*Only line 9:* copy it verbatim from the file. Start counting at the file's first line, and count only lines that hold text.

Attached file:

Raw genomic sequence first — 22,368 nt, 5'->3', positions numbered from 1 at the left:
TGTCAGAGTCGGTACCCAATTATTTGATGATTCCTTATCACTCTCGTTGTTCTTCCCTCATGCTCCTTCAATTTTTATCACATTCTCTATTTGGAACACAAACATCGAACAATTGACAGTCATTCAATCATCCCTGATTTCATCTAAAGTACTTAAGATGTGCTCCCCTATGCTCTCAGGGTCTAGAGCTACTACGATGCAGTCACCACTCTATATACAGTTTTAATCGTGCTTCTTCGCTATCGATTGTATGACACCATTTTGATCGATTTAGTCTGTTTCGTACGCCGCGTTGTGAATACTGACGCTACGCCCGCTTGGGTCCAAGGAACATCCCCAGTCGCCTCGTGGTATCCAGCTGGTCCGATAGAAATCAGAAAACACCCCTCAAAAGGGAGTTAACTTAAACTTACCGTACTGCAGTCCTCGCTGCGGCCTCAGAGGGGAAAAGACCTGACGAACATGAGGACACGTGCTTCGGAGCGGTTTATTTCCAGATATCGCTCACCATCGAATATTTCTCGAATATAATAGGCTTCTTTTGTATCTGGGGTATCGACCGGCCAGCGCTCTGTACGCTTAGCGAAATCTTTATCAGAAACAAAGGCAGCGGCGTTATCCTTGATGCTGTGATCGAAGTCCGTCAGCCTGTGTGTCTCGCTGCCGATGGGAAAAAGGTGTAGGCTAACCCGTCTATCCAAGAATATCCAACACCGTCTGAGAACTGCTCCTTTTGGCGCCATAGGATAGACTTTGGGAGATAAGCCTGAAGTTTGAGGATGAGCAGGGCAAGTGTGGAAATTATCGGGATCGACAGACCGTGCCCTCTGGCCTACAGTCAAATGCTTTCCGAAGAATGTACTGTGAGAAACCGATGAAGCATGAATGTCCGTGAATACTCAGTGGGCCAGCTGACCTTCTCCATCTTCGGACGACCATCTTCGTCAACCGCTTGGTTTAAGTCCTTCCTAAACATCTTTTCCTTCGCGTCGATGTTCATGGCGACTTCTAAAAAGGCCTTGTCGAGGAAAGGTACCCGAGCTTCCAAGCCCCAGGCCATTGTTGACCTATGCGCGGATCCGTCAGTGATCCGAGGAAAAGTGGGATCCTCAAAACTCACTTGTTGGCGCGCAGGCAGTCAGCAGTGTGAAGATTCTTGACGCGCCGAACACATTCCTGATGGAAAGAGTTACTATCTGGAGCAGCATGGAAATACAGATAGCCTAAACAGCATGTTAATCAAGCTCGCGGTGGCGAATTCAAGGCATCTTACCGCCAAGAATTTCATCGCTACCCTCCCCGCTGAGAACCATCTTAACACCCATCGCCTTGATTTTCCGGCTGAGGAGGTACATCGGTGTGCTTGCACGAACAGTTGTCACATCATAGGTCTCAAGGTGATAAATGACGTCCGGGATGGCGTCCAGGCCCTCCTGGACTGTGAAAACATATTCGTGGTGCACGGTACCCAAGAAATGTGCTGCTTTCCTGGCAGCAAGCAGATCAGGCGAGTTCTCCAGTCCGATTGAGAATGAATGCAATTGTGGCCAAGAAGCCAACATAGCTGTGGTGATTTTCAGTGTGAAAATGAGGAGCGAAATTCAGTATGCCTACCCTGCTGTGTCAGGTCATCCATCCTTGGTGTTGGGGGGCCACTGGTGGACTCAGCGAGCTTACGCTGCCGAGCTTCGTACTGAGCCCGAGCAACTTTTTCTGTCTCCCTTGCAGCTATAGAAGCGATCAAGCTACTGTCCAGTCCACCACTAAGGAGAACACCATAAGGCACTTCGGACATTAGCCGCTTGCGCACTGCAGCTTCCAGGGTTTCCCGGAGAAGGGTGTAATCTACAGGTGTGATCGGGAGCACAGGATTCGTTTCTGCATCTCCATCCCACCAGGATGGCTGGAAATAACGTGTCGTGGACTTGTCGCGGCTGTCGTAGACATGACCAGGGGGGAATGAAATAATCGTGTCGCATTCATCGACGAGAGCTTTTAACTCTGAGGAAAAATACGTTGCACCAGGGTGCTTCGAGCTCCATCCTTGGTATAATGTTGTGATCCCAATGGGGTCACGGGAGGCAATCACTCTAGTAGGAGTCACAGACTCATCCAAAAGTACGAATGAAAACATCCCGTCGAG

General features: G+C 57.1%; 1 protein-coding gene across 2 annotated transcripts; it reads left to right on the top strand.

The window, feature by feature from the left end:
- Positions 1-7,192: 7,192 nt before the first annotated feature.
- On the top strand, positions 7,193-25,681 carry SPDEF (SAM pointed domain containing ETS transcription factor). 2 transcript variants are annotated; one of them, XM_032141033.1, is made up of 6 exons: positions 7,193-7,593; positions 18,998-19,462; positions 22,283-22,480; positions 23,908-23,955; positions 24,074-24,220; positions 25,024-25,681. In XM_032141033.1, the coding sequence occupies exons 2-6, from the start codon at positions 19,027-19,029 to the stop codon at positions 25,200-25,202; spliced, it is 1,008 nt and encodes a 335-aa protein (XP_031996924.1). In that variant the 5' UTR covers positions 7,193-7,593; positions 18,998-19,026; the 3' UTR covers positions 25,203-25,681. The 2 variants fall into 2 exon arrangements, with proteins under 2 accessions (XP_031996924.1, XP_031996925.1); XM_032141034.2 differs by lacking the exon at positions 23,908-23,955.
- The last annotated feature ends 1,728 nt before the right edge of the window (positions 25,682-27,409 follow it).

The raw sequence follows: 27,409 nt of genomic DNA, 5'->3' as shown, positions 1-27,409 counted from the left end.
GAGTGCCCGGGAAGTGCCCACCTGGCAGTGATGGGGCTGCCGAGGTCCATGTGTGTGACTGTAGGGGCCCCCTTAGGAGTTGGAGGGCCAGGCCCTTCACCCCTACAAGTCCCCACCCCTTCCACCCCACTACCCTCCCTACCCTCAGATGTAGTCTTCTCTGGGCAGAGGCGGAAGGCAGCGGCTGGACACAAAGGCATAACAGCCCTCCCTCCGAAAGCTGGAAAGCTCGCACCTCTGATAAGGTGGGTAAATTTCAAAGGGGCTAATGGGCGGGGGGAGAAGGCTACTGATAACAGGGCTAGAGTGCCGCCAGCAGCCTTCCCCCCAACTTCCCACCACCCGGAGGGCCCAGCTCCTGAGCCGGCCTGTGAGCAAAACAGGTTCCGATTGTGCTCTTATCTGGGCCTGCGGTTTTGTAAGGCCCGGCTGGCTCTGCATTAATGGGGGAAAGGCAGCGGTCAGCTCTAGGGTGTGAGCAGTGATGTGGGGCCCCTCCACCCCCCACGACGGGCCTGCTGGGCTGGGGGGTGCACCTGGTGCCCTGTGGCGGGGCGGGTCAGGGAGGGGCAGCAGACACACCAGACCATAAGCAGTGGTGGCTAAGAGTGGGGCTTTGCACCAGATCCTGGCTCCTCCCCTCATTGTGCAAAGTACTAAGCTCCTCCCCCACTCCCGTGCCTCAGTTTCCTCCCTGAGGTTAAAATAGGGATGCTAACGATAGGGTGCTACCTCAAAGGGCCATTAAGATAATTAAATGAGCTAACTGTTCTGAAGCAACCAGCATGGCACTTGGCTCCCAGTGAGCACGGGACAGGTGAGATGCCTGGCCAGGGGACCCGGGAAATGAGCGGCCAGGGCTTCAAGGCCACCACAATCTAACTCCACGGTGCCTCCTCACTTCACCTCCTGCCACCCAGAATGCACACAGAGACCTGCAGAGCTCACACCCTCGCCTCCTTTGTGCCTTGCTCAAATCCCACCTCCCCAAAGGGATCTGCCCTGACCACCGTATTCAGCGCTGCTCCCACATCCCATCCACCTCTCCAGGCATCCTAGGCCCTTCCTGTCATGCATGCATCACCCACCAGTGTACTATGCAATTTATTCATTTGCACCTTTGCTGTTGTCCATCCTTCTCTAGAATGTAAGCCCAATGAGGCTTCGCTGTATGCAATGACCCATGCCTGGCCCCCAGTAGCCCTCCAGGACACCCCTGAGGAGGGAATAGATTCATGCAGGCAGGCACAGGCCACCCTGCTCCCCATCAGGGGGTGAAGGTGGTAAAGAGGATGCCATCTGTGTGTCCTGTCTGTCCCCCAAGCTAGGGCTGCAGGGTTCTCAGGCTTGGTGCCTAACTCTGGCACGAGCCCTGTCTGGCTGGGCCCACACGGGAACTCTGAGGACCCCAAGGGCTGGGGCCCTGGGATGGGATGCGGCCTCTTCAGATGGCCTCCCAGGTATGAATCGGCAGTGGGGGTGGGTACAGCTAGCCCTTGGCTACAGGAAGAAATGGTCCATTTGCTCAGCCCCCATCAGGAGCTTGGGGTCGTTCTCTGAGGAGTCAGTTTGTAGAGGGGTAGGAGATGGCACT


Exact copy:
GAGTGCCCGGGAAGTGCCCACCTGGCAGTGATGGGGCTGCCGAGGTCCATGTGTGTGACTGTAGGGGCCCCCTTAGGAGTTGGAGGGCCAGGCCCTTCACCCCTACAAGTCCCCACCCCTTCCACCCCACTACCCTCCCTACCCTCAGATGTAGTCTTCTCTGGGCAGAGGCGGAAGGCAGCGGCTGGACACAAAGGCATAACAGCCCTCCCTCCGAAAGCTGGAAAGCTCGCACCTCTGATAAGGTGGGTAAATTTCAAAGGGGCTAATGGGCGGGGGGAGAAGGCTACTGATAACAGGGCTAGAGTGCCGCCAGCAGCCTTCCCCCCAACTTCCCACCACCCGGAGGGCCCAGCTCCTGAGCCGGCCTGTGAGCAAAACAGGTTCCGATTGTGCTCTTATCTGGGCCTGCGGTTTTGTAAGGCCCGGCTGGCTCTGCATTAATGGGGGAAAGGCAGCGGTCAGCTCTAGGGTGTGAGCAGTGATGTGGGGCCCCTCCACCCCCCACGACGGGCCTGCTGGGCTGGGGGGTGCACCTGGTGCCCTGTGGCGGGGCGGGTCAGGGAGGGGCAGCAGACACACCAGACCATAAGCAGTGGTGGCTAAGAGTGGGGCTTTGCACCAGATCCTGGCTCCTCCCCTCATTGTGCAAAGTACTAAGCTCCTCCCCCACTCCCGTGCCTCAGTTTCCTCCCTGAGGTTAAAATAGGGATGCTAACGATAGGGTGCTACCTCAAAGGGCCATTAAGATAATTAAATGAGCTAACTGTTCTGAAGCAACCAGCATGGCACTTGGCTCCCAGTGAGCACGGGACAGGTGAGATGCCTGGCCAGGGGACCCGGGAAATGAGCGGCCAGGGCTTCAAGGCCACCACAATCTAACTCCACGGTGCCTCCTCACTTCACCTCCTGCCACCCAGAATGCACACAGAGACCTGCAGAGCTCACACCCTCGCCTCCTTTGTGCCTTGCTCAAATCCCACCTCCCCAAAGGGATCTGCCCTGACCACCGTATTCAGCGCTGCTCCCACATCCCATCCACCTCTCCAGGCATCCTAGGCCCTTCCTGTCATGCATGCATCACCCACCAGTGTACTATGCAATTTATTCATTTGCACCTTTGCTGTTGTCCATCCTTCTCTAGAATGTAAGCCCAATGAGGCTTCGCTGTATGCAATGACCCATGCCTGGCCCCCAGTAGCCCTCCAGGACACCCCTGAGGAGGGAATAGATTCATGCAGGCAGGCACAGGCCACCCTGCTCCCCATCAGGGGGTGAAGGTGGTAAAGAGGATGCCATCTGTGTGTCCTGTCTGTCCCCCAAGCTAGGGCTGCAGGGTTCTCAGGCTTGGTGCCTAACTCTGGCACGAGCCCTGTCTGGCTGGGCCCACACGGGAACTCTGAGGACCCCAAGGGCTGGGGCCCTGGGATGGGATGCGGCCTCTTCAGATGGCCTCCCAGGTATGAATCGGCAGTGGGGGTGGGTACAGCTAGCCCTTGGCTACAGGAAGAAATGGTCCATTTGCTCAGCCCCCATCAGGAGCTTGGGGTCGTTCTCTGAGGAGTCAGTTTGTAGAGGGGTAGGAGATGGCACT